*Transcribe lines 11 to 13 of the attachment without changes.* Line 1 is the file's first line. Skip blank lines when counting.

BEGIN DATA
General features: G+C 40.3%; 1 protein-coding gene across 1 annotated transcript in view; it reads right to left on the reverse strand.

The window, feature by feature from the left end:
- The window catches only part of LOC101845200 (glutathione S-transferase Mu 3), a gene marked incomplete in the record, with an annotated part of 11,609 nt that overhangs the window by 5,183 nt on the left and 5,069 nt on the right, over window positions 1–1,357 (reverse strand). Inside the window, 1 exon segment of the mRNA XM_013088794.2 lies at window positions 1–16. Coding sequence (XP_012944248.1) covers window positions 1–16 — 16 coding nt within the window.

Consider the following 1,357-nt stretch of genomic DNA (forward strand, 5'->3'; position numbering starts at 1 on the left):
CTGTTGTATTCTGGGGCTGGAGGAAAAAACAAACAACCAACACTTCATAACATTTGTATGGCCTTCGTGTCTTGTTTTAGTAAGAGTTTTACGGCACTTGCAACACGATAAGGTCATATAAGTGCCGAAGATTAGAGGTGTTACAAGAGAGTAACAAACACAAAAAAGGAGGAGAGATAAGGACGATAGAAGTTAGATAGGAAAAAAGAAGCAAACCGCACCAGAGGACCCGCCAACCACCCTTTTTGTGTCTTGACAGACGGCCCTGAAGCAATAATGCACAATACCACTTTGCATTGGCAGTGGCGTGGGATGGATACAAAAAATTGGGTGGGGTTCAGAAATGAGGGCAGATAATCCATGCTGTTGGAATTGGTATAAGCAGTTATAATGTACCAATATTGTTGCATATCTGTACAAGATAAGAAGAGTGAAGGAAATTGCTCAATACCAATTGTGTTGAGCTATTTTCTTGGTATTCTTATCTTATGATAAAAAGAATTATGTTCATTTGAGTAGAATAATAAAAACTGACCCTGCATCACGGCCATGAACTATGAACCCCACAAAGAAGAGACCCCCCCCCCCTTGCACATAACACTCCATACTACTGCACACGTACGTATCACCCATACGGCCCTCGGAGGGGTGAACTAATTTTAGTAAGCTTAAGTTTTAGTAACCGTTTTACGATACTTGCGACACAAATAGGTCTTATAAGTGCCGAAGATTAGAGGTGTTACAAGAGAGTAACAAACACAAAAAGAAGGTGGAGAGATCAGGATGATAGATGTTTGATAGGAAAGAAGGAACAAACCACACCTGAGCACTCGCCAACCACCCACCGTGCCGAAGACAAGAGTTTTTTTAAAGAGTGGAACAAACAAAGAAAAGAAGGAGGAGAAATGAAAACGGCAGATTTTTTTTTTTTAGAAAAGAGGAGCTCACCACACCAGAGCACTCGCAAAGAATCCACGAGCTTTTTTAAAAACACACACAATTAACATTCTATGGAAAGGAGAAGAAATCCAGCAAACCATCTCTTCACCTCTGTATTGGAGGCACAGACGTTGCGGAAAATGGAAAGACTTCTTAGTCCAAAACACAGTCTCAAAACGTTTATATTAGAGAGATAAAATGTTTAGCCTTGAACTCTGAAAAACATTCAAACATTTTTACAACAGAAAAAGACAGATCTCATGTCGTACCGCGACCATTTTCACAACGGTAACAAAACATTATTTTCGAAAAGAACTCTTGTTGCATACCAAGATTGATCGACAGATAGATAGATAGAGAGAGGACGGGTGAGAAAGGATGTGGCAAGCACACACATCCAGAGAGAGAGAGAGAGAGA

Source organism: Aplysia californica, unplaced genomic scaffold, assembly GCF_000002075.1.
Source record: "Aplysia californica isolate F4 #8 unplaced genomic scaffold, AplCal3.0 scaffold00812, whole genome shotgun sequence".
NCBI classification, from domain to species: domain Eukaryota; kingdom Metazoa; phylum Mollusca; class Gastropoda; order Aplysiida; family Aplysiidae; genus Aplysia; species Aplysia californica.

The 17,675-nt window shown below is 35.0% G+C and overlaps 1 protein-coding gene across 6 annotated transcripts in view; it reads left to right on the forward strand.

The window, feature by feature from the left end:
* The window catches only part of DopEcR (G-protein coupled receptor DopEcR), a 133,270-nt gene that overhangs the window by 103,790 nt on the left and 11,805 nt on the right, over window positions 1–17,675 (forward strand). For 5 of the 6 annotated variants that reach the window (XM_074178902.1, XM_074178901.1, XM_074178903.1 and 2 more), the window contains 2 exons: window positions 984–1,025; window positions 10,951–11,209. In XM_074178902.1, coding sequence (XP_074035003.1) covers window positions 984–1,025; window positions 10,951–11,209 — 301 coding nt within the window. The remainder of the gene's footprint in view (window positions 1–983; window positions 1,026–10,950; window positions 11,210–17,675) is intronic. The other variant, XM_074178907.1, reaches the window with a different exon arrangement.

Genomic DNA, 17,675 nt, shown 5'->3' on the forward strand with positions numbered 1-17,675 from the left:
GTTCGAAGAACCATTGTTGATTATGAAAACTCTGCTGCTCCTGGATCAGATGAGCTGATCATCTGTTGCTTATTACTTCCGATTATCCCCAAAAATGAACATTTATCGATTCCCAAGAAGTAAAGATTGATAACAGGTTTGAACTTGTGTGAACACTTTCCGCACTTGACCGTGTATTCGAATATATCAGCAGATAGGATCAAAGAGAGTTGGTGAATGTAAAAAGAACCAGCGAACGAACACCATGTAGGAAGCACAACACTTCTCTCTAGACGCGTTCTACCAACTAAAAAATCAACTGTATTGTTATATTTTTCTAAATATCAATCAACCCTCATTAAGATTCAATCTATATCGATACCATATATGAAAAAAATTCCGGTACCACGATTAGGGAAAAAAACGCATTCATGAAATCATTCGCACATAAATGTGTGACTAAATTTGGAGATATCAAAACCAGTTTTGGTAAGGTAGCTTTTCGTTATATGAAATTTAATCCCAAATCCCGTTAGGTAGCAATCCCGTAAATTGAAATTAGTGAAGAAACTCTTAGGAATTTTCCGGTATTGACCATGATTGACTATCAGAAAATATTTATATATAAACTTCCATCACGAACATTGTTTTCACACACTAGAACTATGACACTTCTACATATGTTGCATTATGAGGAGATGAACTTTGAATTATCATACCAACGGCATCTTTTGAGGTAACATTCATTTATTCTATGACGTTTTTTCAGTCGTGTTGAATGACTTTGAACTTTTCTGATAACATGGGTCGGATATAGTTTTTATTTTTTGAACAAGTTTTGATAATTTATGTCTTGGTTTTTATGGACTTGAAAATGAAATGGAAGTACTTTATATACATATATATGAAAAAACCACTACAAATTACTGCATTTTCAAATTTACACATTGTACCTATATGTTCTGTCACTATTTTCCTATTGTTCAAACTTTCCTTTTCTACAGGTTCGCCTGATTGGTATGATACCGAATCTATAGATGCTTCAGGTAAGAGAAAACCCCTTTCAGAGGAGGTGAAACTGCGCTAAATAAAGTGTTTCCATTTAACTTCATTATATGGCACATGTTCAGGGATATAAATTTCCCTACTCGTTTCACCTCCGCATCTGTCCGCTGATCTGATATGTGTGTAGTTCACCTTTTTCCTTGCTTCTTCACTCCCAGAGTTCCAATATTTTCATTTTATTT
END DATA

* The window catches only part of DopEcR (G-protein coupled receptor DopEcR), a 133,270-nt gene that overhangs the window by 103,790 nt on the left and 11,805 nt on the right, over window positions 1–17,675 (forward strand). For 5 of the 6 annotated variants that reach the window (XM_074178902.1, XM_074178901.1, XM_074178903.1 and 2 more), the window contains 2 exons: window positions 984–1,025; window positions 10,951–11,209. In XM_074178902.1, coding sequence (XP_074035003.1) covers window positions 984–1,025; window positions 10,951–11,209 — 301 coding nt within the window. The remainder of the gene's footprint in view (window positions 1–983; window positions 1,026–10,950; window positions 11,210–17,675) is intronic. The other variant, XM_074178907.1, reaches the window with a different exon arrangement.

Genomic DNA, 17,675 nt, shown 5'->3' on the forward strand with positions numbered 1-17,675 from the left:
GTTCGAAGAACCATTGTTGATTATGAAAACTCTGCTGCTCCTGGATCAGATGAGCTGATCATCTGTTGCTTATTACTTCCGATTATCCCCAAAAATGAACATTTATCGATTCCCAAGAAGTAAAGATTGATAACAGGTTTGAACTTGTGTGAACACTTTCCGCACTTGACCGTGTATTCGAATATATCAGCAGATAGGATCAAAGAGAGTTGGTGAATGTAAAAAGAACCAGCGAACGAACACCATGTAGGAAGCACAACACTTCTCTCTAGACGCGTTCTACCAACTAAAAAATCAACTGTATTGTTATATTTTTCTAAATATCAATCAACCCTCATTAAGATTCAATCTATATCGATACCATATATGAAAAAAATTCCGGTACCACGATTAGGGAAAAAAACGCATTCATGAAATCATTCGCACATAAATGTGTGACTAAATTTGGAGATATCAAAACCAGTTTTGGTAAGGTAGCTTTTCGTTATATGAAATTTAATCCCAAATCCCGTTAGGTAGCAATCCCGTAAATTGAAATTAGTGAAGAAACTCTTAGGAATTTTCCGGTATTGACCATGATTGACTATCAGAAAATATTTATATATAAACTTCCATCACGAACATTGTTTTCACACACTAGAACTATGACACTTCTACATATGTTGCATTATGAGGAGATGAACTTTGAATTATCATACCAACGGCATCTTTTGAGGTAACATTCATTTATTCTATGACGTTTTTTCAGTCGTGTTGAATGACTTTGAACTTTTCTGATAACATGGGTCGGATATAGTTTTTATTTTTTGAACAAGTTTTGATAATTTATGTCTTGGTTTTTATGGACTTGAAAATGAAATGGAAGTACTTTATATACATATATATGAAAAAACCACTACAAATTACTGCATTTTCAAATTTACACATTGTACCTATATGTTCTGTCACTATTTTCCTATTGTTCAAACTTTCCTTTTCTACAGGTTCGCCTGATTGGTATGATACCGAATCTATAGATGCTTCAGGTAAGAGAAAACCCCTTTCAGAGGAGGTGAAACTGCGCTAAATAAAGTGTTTCCATTTAACTTCATTATATGGCACATGTTCAGGGATATAAATTTCCCTACTCGTTTCACCTCCGCATCTGTCCGCTGATCTGATATGTGTGTAGTTCACCTTTTTCCTTGCTTCTTCACTCCCAGAGTTCCAATATTTTCATTTTATTT